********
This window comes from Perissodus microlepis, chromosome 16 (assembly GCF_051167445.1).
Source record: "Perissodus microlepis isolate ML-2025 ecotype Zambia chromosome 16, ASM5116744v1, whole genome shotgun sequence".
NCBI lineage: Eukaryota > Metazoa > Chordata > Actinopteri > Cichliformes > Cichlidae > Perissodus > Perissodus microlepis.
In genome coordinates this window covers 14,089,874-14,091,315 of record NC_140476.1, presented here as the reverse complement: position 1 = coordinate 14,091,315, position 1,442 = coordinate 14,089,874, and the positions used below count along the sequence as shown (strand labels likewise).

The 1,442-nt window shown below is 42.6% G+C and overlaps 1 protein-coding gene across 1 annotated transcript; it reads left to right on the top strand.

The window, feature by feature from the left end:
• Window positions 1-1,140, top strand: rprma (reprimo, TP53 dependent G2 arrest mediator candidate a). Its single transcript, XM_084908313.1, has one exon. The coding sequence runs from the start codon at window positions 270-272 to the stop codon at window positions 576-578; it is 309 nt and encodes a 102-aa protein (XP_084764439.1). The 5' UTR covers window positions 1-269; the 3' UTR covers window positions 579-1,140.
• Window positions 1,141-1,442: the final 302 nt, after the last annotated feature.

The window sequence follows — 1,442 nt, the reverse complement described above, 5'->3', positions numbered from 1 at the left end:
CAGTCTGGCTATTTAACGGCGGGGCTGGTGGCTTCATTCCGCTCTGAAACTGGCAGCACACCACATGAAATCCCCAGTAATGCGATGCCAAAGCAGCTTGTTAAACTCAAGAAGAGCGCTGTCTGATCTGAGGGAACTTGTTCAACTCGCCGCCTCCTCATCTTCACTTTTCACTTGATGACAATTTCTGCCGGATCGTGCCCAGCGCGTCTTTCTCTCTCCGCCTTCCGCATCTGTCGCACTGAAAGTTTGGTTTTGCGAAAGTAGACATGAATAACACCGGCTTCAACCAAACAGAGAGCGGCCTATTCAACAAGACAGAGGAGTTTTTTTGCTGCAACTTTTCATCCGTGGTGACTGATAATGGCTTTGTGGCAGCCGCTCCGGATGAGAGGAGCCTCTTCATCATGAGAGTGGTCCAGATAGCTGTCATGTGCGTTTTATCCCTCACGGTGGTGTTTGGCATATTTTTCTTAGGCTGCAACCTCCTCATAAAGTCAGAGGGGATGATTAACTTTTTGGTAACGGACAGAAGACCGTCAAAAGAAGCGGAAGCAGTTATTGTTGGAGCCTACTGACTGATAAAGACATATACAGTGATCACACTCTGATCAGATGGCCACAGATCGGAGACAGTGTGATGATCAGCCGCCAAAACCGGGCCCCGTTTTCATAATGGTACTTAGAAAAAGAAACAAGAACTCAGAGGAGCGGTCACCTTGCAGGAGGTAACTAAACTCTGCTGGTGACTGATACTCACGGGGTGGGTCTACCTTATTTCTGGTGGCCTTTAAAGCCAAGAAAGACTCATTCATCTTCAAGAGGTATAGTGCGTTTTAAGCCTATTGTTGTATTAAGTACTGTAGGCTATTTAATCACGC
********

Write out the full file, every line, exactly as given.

This window comes from Perissodus microlepis, chromosome 16 (assembly GCF_051167445.1).
Source record: "Perissodus microlepis isolate ML-2025 ecotype Zambia chromosome 16, ASM5116744v1, whole genome shotgun sequence".
NCBI lineage: Eukaryota > Metazoa > Chordata > Actinopteri > Cichliformes > Cichlidae > Perissodus > Perissodus microlepis.
In genome coordinates this window covers 14,089,874-14,091,315 of record NC_140476.1, presented here as the reverse complement: position 1 = coordinate 14,091,315, position 1,442 = coordinate 14,089,874, and the positions used below count along the sequence as shown (strand labels likewise).

The 1,442-nt window shown below is 42.6% G+C and overlaps 1 protein-coding gene across 1 annotated transcript; it reads left to right on the top strand.

The window, feature by feature from the left end:
• Window positions 1-1,140, top strand: rprma (reprimo, TP53 dependent G2 arrest mediator candidate a). Its single transcript, XM_084908313.1, has one exon. The coding sequence runs from the start codon at window positions 270-272 to the stop codon at window positions 576-578; it is 309 nt and encodes a 102-aa protein (XP_084764439.1). The 5' UTR covers window positions 1-269; the 3' UTR covers window positions 579-1,140.
• Window positions 1,141-1,442: the final 302 nt, after the last annotated feature.

The window sequence follows — 1,442 nt, the reverse complement described above, 5'->3', positions numbered from 1 at the left end:
CAGTCTGGCTATTTAACGGCGGGGCTGGTGGCTTCATTCCGCTCTGAAACTGGCAGCACACCACATGAAATCCCCAGTAATGCGATGCCAAAGCAGCTTGTTAAACTCAAGAAGAGCGCTGTCTGATCTGAGGGAACTTGTTCAACTCGCCGCCTCCTCATCTTCACTTTTCACTTGATGACAATTTCTGCCGGATCGTGCCCAGCGCGTCTTTCTCTCTCCGCCTTCCGCATCTGTCGCACTGAAAGTTTGGTTTTGCGAAAGTAGACATGAATAACACCGGCTTCAACCAAACAGAGAGCGGCCTATTCAACAAGACAGAGGAGTTTTTTTGCTGCAACTTTTCATCCGTGGTGACTGATAATGGCTTTGTGGCAGCCGCTCCGGATGAGAGGAGCCTCTTCATCATGAGAGTGGTCCAGATAGCTGTCATGTGCGTTTTATCCCTCACGGTGGTGTTTGGCATATTTTTCTTAGGCTGCAACCTCCTCATAAAGTCAGAGGGGATGATTAACTTTTTGGTAACGGACAGAAGACCGTCAAAAGAAGCGGAAGCAGTTATTGTTGGAGCCTACTGACTGATAAAGACATATACAGTGATCACACTCTGATCAGATGGCCACAGATCGGAGACAGTGTGATGATCAGCCGCCAAAACCGGGCCCCGTTTTCATAATGGTACTTAGAAAAAGAAACAAGAACTCAGAGGAGCGGTCACCTTGCAGGAGGTAACTAAACTCTGCTGGTGACTGATACTCACGGGGTGGGTCTACCTTATTTCTGGTGGCCTTTAAAGCCAAGAAAGACTCATTCATCTTCAAGAGGTATAGTGCGTTTTAAGCCTATTGTTGTATTAAGTACTGTAGGCTATTTAATCACGC